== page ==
In addition to the claw, the Raptor-Rag-Ragulator structure revealed a contact between the CRD of RagC and a loop (amino acids 795 to 806) extending from the α-solenoid of Raptor (fig. S4, A and B). This interface is largely driven by side chain–backbone hydrogen bonding (e.g., RagC Arg342 and Raptor Leu799) and some backbone-backbone interactions (Raptor Gly801 and RagC Ser281; fig. S4, C and D). Like the claw, this loop is also disordered in the previously reported structure of Raptor (31), and presumably its proximity to RagC rigidified it into a defined shape in our complexes. By mutating interfacing residues on Raptor, we found that deletion of residues 799 to 805 or a combination of three mutations (L799A, G801Y, F804D) weakened, but did not eliminate, the interaction of Raptor with the Rag GTPases without impacting that with mTOR (fig. S4E).

Collectively, our analyses of the role of interfacing residues between Raptor and the Rag heterodimer suggest a model in which Raptor first transiently binds to GTP-loaded RagA, forming interactions with its switch I region, and also weakly touches the CRD of RagC. Threading of the Raptor claw in between the GTPase domains of the Rags then generates a more stable interaction. The claw can fully engage only when RagC is loaded with GDP and its switch I is disordered. This would explain why RagC must be GDP-bound for the Rag heterodimer to interact with Raptor (19).

Model of mTORC1 docked on the lysosomal membrane

Translocation to the lysosomal surface is critical for the activation of mTORC1 because there it can interact with its kinase activator, the Rheb GTPase. A recent cryo-EM structure of mTORC1 bound to Rheb [PDB ID 6BCU (31)] provided a likely orientation of mTORC1 toward the lysosomal membrane because, like most small GTPases, Rheb associates with membranes through a C-terminal farnesyl group (33). Because both the Rheb-bound mTORC1 and Raptor-Rag-Ragulator structures contain Raptor, we superimposed them to generate a structural model of the Rheb-activated mTORC1 dimer tethered to the lysosome via Rag-Ragulator (Fig. 5A and movie S5).

Fig. 5 mTORC1 on the lysosomal surface.

(A) Model of a Rheb-activated mTORC1 dimer bound to two lysosomal-targeting Rag-Ragulator complexes. The Rag-Ragulator complex clamps mTORC1 to the surface of the lysosome. Note that both Ragulator and Rheb carry lipid-modified terminal residues that tether the supercomplex to the membrane. Our cryo-EM structure of the Raptor-Rag-Ragulator complex was superimposed with that of Rheb-bound mTORC1 [PDB ID 6BCU (31)]. (B) Stable expression in RagA-RagB DKO HEK-293T cells of RagA mutants that cannot bind Raptor (Fig. 2, D and E) does not restore mTORC1 activity, as assayed by the phosphorylation of S6K1 in amino acid–replete cells. Note that although the levels of the stably expressed wild-type and mutant Flag-RagA are relatively even as assessed with the anti-Flag antibody, the recognition of the RA2 and RA3 RagA mutants by the RagA antibody (monoclonal; CST D8B5) is reduced, which suggests that the mutated residues affect the epitope recognized by this antibody, which has not been disclosed. (C) Unlike expression of wild-type RagA, expression in RagA-RagB DKO HEK-293T cells of the Y31A RagA (RA1) mutant that cannot bind Raptor does not rescue the amino acid–induced colocalization of mTOR with lysosomes, as marked by the lysosomal protein LAMP2. (D) In cells hypomorphic for Raptor, transient expression of wild-type Raptor promotes S6K1 phosphorylation, whereas that of Raptor mutants defective in the RagA-Raptor interaction (αx3 and α26) does not. Mutants that cannot bind the CRD of RagC (CRD1) or lacking the claw (Clw1) activate S6K1 phosphorylation to a small degree. See supplementary materials and fig. S6B for a description of the Raptor hypomorph cell line.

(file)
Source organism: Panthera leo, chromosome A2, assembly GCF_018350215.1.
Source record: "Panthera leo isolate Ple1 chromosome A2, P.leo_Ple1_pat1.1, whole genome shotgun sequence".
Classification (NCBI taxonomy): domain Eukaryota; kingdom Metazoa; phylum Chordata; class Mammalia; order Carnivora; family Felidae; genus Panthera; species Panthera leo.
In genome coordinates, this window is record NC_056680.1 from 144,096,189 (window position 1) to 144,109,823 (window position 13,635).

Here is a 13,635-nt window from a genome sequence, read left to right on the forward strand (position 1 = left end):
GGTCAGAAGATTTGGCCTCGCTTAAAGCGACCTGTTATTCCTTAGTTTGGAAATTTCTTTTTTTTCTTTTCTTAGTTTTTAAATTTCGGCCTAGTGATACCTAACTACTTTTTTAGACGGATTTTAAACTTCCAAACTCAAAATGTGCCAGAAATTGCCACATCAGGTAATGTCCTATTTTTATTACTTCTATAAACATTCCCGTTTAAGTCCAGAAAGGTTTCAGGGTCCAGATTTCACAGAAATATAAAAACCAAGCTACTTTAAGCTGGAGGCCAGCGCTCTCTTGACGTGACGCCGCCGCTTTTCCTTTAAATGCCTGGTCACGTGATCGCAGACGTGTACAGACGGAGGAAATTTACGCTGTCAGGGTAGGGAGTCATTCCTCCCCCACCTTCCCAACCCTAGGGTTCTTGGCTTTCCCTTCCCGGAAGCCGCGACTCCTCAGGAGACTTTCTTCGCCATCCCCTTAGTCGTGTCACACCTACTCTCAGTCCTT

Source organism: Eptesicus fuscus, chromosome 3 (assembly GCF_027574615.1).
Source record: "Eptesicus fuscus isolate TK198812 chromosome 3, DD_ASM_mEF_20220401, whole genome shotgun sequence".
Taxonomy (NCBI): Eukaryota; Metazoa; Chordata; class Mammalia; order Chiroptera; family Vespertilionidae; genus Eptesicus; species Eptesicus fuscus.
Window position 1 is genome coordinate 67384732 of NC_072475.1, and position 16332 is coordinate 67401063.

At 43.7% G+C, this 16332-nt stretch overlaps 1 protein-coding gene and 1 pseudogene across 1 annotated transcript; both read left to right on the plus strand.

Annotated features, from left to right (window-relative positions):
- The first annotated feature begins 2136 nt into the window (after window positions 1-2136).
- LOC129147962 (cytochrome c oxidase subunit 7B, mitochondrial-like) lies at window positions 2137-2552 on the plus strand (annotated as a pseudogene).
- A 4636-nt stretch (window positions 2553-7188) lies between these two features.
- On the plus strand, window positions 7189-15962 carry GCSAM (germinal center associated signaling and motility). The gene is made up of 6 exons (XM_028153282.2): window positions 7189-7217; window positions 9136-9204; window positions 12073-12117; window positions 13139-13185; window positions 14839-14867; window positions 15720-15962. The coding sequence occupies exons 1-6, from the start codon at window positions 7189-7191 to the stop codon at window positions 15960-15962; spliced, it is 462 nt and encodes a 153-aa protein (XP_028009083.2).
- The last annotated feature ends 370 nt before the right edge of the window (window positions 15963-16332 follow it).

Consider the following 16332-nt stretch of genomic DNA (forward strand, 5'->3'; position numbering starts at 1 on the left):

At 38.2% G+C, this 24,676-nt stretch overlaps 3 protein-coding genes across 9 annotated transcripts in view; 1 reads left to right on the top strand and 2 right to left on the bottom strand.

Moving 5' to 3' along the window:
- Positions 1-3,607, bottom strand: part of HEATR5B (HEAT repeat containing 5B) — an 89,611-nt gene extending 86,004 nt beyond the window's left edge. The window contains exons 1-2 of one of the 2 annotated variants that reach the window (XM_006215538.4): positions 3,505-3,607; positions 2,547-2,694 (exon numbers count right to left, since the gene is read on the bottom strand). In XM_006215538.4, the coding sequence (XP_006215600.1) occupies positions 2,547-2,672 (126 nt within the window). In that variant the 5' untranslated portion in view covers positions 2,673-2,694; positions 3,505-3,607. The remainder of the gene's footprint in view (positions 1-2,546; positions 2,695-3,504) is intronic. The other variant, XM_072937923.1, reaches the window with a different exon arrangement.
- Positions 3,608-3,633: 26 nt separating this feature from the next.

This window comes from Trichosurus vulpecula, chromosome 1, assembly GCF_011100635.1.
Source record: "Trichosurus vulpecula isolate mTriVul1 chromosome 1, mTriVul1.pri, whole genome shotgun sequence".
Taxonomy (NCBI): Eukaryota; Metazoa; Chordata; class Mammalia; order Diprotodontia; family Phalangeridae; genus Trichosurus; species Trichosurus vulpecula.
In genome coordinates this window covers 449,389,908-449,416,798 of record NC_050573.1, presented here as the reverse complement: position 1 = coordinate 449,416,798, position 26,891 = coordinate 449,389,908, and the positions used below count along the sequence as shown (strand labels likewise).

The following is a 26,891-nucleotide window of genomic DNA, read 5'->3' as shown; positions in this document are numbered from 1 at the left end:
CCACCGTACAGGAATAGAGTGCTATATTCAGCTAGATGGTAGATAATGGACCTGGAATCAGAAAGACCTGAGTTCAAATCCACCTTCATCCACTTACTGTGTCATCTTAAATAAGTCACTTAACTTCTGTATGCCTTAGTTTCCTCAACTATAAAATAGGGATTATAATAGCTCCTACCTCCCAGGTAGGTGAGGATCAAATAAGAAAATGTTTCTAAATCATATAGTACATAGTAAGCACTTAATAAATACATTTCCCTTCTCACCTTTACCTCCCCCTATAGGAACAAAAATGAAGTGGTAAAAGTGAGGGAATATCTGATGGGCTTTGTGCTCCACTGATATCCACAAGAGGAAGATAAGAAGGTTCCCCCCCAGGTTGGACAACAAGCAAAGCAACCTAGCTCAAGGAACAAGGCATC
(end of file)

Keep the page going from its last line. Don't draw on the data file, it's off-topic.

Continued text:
In our original cartoons of mTORC1 on the lysosomal surface, we envisioned Rag-Ragulator as a pillar protruding from the lysosome with mTORC1 sitting atop it (11). This appears not to be the case. Instead, the Rag-Ragulator complex binds to the top and side of mTORC1, serving as a clamp that pushes mTORC1 down onto the lysosome (Fig. 5A). The p18/LAMTOR1 subunit of Ragulator has a 45–amino acid N-terminal tail with myristoyl and palmitoyl modifications on its end that is necessary for localizing Ragulator to the lysosome (34). Although we cannot resolve this tail in our structure, we predict that if extended, its length of ~14 nm would provide enough room to properly orient the assembled supercomplex of mTORC1-Rag-Ragulator on the lysosomal surface, as depicted in Fig. 5A. In fact, given the broad diameter range of lysosomes (0.1 to 1 μm) (35), the p18 tail should allow mTORC1 to make expansive searches of the lysosomal surface for the activated Rheb GTPase (fig. S5, A and B). Once two Raptor subunits of mTORC1 are clamped down by the Rag-Ragulator complexes, the search radius will be restricted. However, the resulting avidity effect of such dimeric binding will further improve the overall strength of the interaction with the lysosome and will facilitate the lasting activation of the mTOR kinase.